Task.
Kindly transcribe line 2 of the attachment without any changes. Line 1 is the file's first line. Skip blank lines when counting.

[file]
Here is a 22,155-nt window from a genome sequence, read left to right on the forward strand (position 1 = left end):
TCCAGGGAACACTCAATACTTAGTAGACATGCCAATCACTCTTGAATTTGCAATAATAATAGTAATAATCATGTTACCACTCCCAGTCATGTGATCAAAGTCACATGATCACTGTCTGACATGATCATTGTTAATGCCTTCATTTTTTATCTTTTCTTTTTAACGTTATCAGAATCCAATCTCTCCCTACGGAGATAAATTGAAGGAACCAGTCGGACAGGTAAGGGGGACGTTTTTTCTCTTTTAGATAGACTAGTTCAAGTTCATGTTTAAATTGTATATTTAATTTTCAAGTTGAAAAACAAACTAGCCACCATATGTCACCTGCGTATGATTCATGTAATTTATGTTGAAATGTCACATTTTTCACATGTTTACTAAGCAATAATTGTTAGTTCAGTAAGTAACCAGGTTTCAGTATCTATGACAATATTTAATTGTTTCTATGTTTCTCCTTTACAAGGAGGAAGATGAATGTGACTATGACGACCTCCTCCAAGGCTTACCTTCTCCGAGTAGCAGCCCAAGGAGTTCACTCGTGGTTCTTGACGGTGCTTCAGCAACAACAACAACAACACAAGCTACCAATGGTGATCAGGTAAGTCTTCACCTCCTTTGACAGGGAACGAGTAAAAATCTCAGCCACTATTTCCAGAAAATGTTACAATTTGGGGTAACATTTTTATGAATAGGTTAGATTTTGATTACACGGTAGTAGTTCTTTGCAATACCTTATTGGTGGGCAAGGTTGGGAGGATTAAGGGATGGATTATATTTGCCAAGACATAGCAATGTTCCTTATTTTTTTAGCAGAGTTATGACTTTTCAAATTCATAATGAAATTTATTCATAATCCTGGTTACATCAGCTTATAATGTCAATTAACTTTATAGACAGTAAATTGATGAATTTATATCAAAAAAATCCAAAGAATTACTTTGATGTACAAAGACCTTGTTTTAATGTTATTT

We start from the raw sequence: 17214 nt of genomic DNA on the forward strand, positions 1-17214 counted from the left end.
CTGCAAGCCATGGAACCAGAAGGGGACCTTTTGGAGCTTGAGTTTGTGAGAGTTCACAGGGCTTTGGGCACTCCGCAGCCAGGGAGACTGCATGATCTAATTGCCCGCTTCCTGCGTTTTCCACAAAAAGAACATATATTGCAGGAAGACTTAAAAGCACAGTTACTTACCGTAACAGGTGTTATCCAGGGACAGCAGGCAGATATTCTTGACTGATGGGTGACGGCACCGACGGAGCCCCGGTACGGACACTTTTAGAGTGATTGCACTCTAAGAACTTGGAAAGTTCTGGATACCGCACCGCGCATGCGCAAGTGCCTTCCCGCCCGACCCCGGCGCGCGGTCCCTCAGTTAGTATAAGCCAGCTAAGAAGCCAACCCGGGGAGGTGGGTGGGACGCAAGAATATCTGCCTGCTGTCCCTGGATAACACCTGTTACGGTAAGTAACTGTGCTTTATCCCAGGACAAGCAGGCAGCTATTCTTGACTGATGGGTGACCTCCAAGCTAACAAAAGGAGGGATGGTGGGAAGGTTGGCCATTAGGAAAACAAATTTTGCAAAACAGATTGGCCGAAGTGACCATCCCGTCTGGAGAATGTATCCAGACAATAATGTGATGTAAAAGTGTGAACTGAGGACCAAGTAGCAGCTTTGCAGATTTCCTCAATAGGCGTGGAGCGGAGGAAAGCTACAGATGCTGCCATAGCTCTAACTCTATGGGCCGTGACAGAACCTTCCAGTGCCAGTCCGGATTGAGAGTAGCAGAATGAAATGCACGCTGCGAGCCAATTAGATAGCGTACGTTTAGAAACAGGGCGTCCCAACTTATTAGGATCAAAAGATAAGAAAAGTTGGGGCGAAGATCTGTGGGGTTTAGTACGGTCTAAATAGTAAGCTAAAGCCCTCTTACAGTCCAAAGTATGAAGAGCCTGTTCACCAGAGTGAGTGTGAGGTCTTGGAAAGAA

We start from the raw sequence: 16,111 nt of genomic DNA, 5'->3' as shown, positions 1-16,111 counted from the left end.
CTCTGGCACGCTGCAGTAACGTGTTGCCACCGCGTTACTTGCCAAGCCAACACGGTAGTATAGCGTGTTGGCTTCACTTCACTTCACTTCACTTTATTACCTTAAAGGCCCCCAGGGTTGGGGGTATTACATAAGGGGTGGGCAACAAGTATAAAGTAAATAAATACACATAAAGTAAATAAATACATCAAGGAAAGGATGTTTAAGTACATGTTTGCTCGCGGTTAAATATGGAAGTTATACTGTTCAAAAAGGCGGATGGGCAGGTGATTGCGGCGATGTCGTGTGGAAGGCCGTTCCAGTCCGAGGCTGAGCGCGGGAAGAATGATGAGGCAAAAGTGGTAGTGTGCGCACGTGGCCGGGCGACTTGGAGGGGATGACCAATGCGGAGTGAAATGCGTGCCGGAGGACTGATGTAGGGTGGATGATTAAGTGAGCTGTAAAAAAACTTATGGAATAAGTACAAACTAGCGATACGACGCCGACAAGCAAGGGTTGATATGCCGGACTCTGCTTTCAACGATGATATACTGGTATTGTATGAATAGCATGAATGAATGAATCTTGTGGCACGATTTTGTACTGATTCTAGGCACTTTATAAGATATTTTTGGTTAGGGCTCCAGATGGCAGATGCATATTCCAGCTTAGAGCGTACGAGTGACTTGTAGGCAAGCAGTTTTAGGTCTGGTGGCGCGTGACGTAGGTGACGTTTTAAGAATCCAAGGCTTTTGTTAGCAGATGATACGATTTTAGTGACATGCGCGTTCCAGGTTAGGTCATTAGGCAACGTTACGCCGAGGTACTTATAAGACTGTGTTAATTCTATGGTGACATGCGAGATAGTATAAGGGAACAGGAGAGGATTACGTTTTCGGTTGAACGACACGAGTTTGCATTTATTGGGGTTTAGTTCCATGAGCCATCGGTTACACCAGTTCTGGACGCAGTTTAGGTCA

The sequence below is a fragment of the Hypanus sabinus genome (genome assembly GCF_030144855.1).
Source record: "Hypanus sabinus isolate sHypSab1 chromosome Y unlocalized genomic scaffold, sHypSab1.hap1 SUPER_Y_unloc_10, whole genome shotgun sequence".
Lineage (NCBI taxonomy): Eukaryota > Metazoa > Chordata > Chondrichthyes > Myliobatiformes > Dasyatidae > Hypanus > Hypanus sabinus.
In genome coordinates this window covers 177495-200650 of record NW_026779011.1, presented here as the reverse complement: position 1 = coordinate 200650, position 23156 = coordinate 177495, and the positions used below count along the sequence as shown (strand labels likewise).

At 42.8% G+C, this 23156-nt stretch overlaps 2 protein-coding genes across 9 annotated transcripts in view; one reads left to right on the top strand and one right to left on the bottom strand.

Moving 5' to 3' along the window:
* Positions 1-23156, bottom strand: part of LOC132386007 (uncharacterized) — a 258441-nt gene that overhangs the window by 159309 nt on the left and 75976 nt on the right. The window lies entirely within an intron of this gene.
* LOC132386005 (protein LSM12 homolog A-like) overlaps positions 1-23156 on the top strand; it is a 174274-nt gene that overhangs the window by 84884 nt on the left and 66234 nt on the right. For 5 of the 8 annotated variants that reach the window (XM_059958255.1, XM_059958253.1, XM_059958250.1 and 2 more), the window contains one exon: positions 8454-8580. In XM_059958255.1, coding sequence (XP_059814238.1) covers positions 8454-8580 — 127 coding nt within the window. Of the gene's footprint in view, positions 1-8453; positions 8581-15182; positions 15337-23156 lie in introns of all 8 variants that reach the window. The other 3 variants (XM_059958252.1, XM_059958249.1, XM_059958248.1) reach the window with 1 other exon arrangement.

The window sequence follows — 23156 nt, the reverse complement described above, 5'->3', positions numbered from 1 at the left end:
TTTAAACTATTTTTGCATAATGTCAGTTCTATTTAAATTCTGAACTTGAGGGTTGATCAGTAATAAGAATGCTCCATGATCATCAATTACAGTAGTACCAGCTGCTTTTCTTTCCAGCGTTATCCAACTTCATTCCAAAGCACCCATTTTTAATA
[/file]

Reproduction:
TCCAGGGAACACTCAATACTTAGTAGACATGCCAATCACTCTTGAATTTGCAATAATAATAGTAATAATCATGTTACCACTCCCAGTCATGTGATCAAAGTCACATGATCACTGTCTGACATGATCATTGTTAATGCCTTCATTTTTTATCTTTTCTTTTTAACGTTATCAGAATCCAATCTCTCCCTACGGAGATAAATTGAAGGAACCAGTCGGACAGGTAAGGGGGACGTTTTTTCTCTTTTAGATAGACTAGTTCAAGTTCATGTTTAAATTGTATATTTAATTTTCAAGTTGAAAAACAAACTAGCCACCATATGTCACCTGCGTATGATTCATGTAATTTATGTTGAAATGTCACATTTTTCACATGTTTACTAAGCAATAATTGTTAGTTCAGTAAGTAACCAGGTTTCAGTATCTATGACAATATTTAATTGTTTCTATGTTTCTCCTTTACAAGGAGGAAGATGAATGTGACTATGACGACCTCCTCCAAGGCTTACCTTCTCCGAGTAGCAGCCCAAGGAGTTCACTCGTGGTTCTTGACGGTGCTTCAGCAACAACAACAACAACACAAGCTACCAATGGTGATCAGGTAAGTCTTCACCTCCTTTGACAGGGAACGAGTAAAAATCTCAGCCACTATTTCCAGAAAATGTTACAATTTGGGGTAACATTTTTATGAATAGGTTAGATTTTGATTACACGGTAGTAGTTCTTTGCAATACCTTATTGGTGGGCAAGGTTGGGAGGATTAAGGGATGGATTATATTTGCCAAGACATAGCAATGTTCCTTATTTTTTTAGCAGAGTTATGACTTTTCAAATTCATAATGAAATTTATTCATAATCCTGGTTACATCAGCTTATAATGTCAATTAACTTTATAGACAGTAAATTGATGAATTTATATCAAAAAAATCCAAAGAATTACTTTGATGTACAAAGACCTTGTTTTAATGTTATTT